One solution to this problem is to not try to work with decimal values between 0 and 1, but instead work with integers. If you convert the string time into an integer value that represents the number of total frames in the time, then you can easily do math on the resulting value. The following macro will do the conversion of a string in the format already mentioned:

Function Time2Num(Raw) As Long
    Dim FirstColon As Integer
    Dim SecondColon As Integer
    Dim ThirdColon As Integer
    Dim NumHours As Integer
    Dim NumMinutes As Integer
    Dim NumSeconds As Integer
    Dim NumFrames As Integer
    Dim T2D As Long

    Application.Volatile
    
    FirstColon = InStr(Raw, ":")
    SecondColon = InStr(FirstColon + 1, Raw, ":")
    ThirdColon = InStr(SecondColon + 1, Raw, ":")

    NumHours = Val(Mid(Raw, 1, FirstColon - 1))
    NumMinutes = Val(Mid(Raw, FirstColon + 1, SecondColon - 1))
    NumSeconds = Val(Mid(Raw, SecondColon + 1, ThirdColon - 1))
    NumFrames = Val(Mid(Raw, ThirdColon + 1, Len(Raw)))

    T2D = CLng(NumHours)
    T2D = T2D * 60 + NumMinutes
    T2D = T2D * 60 + NumSeconds
    T2D = T2D * 30 + NumFrames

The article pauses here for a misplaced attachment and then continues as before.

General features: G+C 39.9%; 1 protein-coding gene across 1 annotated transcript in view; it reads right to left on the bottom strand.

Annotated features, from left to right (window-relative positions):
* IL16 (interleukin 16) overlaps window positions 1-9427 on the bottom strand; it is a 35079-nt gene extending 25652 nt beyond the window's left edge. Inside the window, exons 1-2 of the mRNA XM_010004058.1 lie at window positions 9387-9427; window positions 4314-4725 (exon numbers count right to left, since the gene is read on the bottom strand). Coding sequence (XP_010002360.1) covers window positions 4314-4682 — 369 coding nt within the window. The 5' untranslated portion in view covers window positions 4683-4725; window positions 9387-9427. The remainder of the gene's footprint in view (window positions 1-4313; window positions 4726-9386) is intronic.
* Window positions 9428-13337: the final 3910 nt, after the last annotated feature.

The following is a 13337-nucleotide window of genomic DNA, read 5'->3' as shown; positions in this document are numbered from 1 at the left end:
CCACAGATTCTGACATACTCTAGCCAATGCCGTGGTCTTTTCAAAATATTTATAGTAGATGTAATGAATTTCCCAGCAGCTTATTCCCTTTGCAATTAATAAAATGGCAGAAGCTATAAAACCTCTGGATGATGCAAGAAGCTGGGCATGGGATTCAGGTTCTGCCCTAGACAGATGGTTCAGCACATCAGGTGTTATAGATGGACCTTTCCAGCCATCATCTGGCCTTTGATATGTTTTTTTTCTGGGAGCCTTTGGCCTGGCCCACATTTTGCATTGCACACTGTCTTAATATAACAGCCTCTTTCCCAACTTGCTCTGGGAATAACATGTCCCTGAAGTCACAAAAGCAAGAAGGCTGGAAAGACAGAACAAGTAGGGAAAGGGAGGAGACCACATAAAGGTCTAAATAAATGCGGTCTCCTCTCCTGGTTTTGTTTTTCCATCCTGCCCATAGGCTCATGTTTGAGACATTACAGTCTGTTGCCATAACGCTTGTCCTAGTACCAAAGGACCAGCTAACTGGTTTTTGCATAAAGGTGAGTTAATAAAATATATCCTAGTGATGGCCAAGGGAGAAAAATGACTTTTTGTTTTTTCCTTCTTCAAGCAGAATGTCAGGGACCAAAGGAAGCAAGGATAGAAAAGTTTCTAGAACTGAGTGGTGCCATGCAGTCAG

Time2Num = T2D
End Function

To see how this works, if you have a string such as 37:15:42:06 in cell A4, and you use the formula =Time2Num(A4), the result is the value 4024266, which is the number of frames in 37 hours, 15 minutes, 42 second, and 6 frames. To convert such values back to an understandable time, you can use the following function:

Function Num2Time(Raw) As String
    Dim NumHours As Integer
    Dim NumMinutes As Integer
    Dim NumSeconds As Integer
    Dim NumFrames As Integer
    Dim RemainingTime As Long

    Application.Volatile

    NumHours = Raw \ (CLng(30 * 60) * 60)
    RemainingTime = Raw Mod (CLng(30 * 60) * 60)

    NumMinutes = RemainingTime \ (60 * 30)
    RemainingTime = RemainingTime Mod (60 * 30)

    NumSeconds = RemainingTime \ 30
    RemainingTime = RemainingTime Mod 30

    NumFrames = RemainingTime

    Num2Time = Format(NumHours, "00") & ":" & _